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SEC’s new rules on central counterparty: Highlights

The Securities and Exchange Commission (SEC) recently approved rules to regulate Central Counterparties alongside Derivatives trading rules. The new rules were approved on the 23rd of December, 2019. The rules define a Central Counterparty (CCP) as an entity registered by the Commission that interposes itself between counterparties to a securities’ transaction traded on one or more financial markets, becoming the buyer to every seller and seller to every buyer. CCPs play an essential role in derivatives trading. Hence, the need to have adequate rules to regulate their operations.

Highlights of the new rules are as follows;

Registration requirements

Rule 3 lays down the registration requirements for a CCP. One of such registration requirements is evidence of minimum capitalisation of N5 billion, which shall be in the ratio of 90 percent cash and 10 percent fixed and other assets. The 90 percent cash is to be escrowed in an interest-yielding account with the CBN until approval is granted. Other requirements include fidelity bond representing 25 percent of minimum required capital as well as Bank Verification Number and Credit Bureau Report of the directors of the company.

Some other additional requirements were listed in rule 4 and the include: Sufficient assets and resources, which include financial, management and human resources with appropriate experience, to perform its functions as set out in these Rules; An effective and reliable infrastructure to facilitate its clearing operations or services; A comprehensive risk management process; Appropriate systems, controls and procedures that are reliable and secure and have adequate scalable capacity.


Rule 5 categorically states that a CCP shall not carry out any business, activity or function that is not related or incidental to clearing. Rule 6 lists the functions of a registered CCP as follows: Interpose itself between counterparties to contracts traded in one or more financial markets through the process of novation, legally binding agreement or open offer system; Facilitate post trade management functions; Implement a margin system that establishes margin levels commensurate with the risks and particular attributes of each product, portfolio and the market; Collect and manage collateral held for the due performance of the obligations of Clearing Members; Establish and maintain a Default Fund to mitigate the risk of default by a Clearing Member and to ensure, where possible, that the obligations of that Clearing Member continue to be fulfilled; Have a clearly defined default management system and waterfall where the obligations of the defaulting Clearing Member, other Clearing Members and the CCP are legally and clearly managed; Provide for portability in the case of default of a Clearing Member; Perform any other function as may be determined by the Commission from time to time.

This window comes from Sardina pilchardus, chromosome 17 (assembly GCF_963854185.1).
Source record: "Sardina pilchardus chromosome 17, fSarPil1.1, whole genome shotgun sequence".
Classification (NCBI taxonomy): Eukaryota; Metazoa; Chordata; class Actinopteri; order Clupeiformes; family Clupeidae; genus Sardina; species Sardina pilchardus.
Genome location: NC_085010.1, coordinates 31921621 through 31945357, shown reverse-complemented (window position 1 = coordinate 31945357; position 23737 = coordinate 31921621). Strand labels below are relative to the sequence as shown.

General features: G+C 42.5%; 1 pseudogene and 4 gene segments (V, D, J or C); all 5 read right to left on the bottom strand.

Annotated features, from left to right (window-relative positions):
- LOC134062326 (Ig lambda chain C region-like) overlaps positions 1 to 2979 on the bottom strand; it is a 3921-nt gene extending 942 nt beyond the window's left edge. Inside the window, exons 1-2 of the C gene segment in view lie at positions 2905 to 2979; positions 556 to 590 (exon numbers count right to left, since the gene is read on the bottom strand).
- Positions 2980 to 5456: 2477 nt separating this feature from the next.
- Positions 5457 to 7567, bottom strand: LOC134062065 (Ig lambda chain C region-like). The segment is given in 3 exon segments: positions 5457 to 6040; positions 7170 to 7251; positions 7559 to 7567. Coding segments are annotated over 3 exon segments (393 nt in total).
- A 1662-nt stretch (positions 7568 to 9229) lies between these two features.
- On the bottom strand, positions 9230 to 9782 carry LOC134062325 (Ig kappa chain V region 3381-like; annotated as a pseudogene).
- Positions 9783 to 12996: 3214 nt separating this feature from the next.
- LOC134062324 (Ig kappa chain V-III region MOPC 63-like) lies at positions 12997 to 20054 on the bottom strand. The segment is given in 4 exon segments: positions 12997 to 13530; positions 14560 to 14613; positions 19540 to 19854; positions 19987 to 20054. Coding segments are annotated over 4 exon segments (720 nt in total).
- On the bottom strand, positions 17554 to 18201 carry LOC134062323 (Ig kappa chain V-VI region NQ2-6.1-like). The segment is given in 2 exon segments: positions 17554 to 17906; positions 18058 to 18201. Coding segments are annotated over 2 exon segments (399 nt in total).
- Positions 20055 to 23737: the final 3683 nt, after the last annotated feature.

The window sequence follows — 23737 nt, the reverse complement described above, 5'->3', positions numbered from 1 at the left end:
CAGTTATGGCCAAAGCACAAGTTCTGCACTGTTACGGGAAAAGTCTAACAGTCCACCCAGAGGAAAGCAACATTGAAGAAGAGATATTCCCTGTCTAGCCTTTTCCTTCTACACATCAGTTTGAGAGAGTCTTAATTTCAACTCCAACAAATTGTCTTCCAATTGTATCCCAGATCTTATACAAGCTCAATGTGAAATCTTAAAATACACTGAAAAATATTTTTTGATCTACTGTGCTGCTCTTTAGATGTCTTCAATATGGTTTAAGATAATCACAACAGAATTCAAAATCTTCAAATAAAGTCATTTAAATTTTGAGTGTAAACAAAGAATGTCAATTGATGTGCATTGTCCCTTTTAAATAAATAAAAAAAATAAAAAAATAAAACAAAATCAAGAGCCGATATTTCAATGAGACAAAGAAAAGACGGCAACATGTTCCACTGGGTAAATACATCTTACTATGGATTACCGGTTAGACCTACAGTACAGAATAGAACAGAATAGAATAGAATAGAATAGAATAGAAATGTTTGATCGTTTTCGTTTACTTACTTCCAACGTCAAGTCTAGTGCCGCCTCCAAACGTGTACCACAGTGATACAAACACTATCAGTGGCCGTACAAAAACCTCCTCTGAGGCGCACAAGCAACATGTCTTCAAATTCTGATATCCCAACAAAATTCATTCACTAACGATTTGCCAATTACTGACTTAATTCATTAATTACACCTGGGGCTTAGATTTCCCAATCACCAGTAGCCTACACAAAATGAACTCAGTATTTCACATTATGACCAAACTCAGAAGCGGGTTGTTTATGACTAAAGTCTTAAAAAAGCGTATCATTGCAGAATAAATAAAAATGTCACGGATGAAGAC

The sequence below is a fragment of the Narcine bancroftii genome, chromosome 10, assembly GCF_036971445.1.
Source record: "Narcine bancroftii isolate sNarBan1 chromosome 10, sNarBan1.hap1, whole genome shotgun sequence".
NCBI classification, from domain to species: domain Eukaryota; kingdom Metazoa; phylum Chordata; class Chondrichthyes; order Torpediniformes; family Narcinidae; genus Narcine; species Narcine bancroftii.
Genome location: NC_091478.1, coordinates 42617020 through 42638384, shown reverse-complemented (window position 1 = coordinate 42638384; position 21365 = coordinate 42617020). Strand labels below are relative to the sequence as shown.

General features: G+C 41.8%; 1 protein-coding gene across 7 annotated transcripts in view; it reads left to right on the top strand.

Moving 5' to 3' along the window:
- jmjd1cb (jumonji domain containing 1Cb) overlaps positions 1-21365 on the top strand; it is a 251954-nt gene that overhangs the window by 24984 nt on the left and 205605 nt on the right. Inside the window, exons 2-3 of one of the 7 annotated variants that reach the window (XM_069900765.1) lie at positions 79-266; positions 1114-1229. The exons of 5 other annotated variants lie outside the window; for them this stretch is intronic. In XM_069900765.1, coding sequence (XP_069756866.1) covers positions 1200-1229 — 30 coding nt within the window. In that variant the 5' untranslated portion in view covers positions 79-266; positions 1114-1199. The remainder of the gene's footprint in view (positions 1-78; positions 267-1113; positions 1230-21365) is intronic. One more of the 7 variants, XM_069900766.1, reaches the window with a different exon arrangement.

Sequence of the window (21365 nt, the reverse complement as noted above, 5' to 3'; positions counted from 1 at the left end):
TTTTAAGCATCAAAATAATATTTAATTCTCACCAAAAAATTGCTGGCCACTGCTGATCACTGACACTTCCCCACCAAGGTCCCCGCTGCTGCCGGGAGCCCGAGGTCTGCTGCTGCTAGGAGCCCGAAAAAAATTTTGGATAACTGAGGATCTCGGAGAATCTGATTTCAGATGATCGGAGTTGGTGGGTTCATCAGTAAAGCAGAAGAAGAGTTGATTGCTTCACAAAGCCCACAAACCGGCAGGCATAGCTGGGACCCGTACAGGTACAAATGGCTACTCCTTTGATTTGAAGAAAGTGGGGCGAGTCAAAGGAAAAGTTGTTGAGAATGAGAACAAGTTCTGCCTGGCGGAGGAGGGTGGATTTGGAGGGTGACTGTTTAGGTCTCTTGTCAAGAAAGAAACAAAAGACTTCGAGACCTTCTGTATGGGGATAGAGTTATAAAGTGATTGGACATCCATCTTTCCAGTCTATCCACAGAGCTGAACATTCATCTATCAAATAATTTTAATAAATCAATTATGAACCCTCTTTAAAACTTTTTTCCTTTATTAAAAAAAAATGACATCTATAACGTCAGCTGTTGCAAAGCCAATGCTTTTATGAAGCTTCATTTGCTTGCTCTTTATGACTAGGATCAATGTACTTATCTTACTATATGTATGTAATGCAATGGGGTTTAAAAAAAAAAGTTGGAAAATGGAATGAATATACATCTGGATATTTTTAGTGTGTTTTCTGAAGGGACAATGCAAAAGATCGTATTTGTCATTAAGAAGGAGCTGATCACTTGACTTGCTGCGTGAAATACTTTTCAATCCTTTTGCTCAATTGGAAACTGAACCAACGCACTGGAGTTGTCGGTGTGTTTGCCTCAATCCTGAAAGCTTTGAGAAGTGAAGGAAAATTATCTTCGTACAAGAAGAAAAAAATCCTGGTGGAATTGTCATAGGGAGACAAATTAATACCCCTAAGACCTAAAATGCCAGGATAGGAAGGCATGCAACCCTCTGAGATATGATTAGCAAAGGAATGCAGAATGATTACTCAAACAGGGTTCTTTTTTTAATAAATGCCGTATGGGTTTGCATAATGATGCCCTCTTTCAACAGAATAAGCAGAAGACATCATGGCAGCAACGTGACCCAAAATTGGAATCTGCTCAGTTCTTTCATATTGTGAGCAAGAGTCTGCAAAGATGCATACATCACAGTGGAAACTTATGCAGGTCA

A CCP is required to have rules and procedure that support financial stability, safety and efficiency of its clearing activities. – Rule 7(1) (a). It is essential for the Board and Management of a CCP to have the required mix of skills and competence to discharge their duties in line with the explanatory guidelines issued by the SEC from time to time. Rule 7(2). Appointment of members of the Board will be subject to SEC’s approval- Rule 8(2). SEC will also approve appointment of its Chief Executive Officer and Principal Officers-Rule 9(2)

CCP rules on derivatives trading

Rule 10 (1) provides that CCPs shall develop rules pursuant to the Investments and Securities, Act (ISA) and the CCP Rules to govern its operations and Clearing Members. The rules are to be clear, transparent, understandable and enforceable for all its operations; ensure that its activities are consistent with relevant laws and regulations, have a high level of certainty. – Rule 10(2) (a-e)


Rule 12 indicates that a CCP may outsource some of its functions. However, where a CCP outsources any of its functions, services or activities, it shall take full responsibility for the functions, services and activities outsourced. It shall also ensure that the outsourcing does not affect the discharge of its obligations to Clearing Members and Clients.

Efficiency and transparency

A CCP is to design its operations and processes to meet the need of the market. – Rule 13 (1) (a) the design shall include: Specific clearing and settlement arrangements; operating structure; Scope of products cleared; Use of technology

A CCP is also required to carry out a review of the efficiency of its operations and processes at least once in a year.

There are other noteworthy sections of the rules that will be highlighted in the concluding part of this article.


Uloaku Ekwegh

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